A new way of getting around

South Bank

The High Line © James Corner Field Operations (lead design) with Diller, Scofidio & Renfro, and Piet Oudolf

It’s fair to say that people are pretty passionate about transport in Leeds, and the South Bank vision is paving the way for a major shake up. The biggest change is their proposal to create a City Boulevard with segregated lanes for cyclists, pedestrians and drivers. Fast moving traffic will be encouraged to go around the city, rather than through it, with a series of new park and ride sites set-up to make commuting easier.

Public transport will get an overhaul too. Right now, there’s a serious shortage of buses connecting the South Bank to local communities in Beeston, Holbeck and Hunslet – that’s something they’ll be looking to change with more and better bus services coming into the area. So what new routes would you want and what would make moving around the city easier for you?

And then there’s Leeds Station. Over 100,000 people pass through it every day and that number is expected to double over the next 30 years, so it needs a serious overhaul. The council has already appointed world-renowned development experts The Atkins Consortium to transform the station – they’re the people behind the award-winning revamp of King’s Cross Station in London, so we’re in good hands, but they want to know what you think. Should we turn Neville Street and the Dark Arches into a shared concourse between HS2 and the existing station? Should City Square be closed to general traffic to create a vibrant welcome to the city? This is your chance to have your say.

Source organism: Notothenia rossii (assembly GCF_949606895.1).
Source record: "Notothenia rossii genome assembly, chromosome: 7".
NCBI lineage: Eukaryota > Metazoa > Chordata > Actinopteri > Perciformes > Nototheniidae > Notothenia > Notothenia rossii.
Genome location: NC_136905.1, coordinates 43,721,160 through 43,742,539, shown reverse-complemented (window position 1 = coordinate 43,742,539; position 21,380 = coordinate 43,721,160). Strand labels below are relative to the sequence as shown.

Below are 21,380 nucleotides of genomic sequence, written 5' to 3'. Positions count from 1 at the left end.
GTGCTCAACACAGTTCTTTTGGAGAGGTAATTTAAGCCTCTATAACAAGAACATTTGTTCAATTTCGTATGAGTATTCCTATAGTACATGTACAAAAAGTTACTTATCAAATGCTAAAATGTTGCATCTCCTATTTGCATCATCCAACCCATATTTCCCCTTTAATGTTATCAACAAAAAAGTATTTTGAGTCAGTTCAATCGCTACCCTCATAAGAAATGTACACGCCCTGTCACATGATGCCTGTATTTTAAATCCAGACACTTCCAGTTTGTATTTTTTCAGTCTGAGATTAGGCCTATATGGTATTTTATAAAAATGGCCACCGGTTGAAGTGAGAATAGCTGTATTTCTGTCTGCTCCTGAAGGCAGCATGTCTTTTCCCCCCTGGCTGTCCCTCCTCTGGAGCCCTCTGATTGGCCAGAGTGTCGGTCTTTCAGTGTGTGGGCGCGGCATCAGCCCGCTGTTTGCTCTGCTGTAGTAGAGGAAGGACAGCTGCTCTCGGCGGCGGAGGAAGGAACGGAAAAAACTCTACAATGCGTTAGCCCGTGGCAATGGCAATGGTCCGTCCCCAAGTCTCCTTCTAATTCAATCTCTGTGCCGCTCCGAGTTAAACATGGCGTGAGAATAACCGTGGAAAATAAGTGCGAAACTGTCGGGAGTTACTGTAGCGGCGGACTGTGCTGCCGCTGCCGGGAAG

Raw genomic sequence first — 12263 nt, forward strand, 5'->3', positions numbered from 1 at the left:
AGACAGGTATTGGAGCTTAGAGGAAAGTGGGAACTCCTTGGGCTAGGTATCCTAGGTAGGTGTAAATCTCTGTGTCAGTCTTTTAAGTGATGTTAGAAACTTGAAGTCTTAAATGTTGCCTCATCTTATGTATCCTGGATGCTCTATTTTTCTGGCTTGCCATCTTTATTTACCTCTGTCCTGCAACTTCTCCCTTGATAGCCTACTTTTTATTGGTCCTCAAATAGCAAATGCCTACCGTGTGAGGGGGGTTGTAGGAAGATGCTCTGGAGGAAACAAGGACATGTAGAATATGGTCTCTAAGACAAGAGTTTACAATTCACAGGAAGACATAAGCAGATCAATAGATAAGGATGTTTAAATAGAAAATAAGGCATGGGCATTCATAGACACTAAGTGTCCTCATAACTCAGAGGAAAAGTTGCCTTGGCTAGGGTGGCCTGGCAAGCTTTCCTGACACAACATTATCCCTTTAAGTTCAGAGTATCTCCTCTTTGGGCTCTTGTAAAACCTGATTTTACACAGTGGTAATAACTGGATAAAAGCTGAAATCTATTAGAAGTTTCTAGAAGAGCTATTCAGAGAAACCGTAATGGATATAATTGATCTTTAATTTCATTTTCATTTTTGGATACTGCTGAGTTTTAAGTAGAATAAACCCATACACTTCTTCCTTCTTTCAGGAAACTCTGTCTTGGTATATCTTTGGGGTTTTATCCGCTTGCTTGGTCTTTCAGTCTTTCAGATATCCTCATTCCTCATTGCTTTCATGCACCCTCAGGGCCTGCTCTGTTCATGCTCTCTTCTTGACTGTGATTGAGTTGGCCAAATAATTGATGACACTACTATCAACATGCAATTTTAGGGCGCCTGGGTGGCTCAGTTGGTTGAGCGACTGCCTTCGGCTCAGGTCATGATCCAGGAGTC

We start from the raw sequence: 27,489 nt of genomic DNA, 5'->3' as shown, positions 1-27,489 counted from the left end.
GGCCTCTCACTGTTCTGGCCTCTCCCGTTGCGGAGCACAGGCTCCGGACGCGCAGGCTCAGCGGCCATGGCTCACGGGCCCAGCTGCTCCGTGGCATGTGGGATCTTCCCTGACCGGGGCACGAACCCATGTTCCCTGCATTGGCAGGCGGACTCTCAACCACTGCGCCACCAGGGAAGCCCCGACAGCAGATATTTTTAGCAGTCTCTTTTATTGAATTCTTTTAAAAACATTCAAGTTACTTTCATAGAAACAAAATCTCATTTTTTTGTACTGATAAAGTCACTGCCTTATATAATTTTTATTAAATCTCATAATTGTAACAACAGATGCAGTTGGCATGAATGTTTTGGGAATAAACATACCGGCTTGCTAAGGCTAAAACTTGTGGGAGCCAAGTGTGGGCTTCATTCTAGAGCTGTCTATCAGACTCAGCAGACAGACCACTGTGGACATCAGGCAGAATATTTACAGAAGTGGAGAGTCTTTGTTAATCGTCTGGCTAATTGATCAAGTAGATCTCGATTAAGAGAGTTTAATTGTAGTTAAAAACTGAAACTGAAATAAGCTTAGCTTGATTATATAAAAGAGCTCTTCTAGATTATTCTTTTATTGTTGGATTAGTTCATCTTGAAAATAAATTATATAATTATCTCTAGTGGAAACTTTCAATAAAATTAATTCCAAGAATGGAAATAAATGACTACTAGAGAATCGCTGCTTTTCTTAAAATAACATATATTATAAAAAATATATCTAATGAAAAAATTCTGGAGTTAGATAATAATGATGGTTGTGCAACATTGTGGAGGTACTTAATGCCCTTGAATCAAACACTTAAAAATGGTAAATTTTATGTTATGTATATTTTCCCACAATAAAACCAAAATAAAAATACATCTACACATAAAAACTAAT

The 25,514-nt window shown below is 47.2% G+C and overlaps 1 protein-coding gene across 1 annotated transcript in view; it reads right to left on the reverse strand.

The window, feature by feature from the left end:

Have your say on the South Bank’s future

The new vision for South Bank Leeds is, first and foremost, for the people. So before they move forward, they want to know what you think. Do you want children’s playgrounds or a major events space? Should pedestrians and cyclists be prioritised or is public transport more important? Take the South Bank Leeds survey online now or simply write your thoughts in the form below and hit ‘Send Now’.

Cover image © West 8 – Simco Wavedeck at Toronto Central Waterfront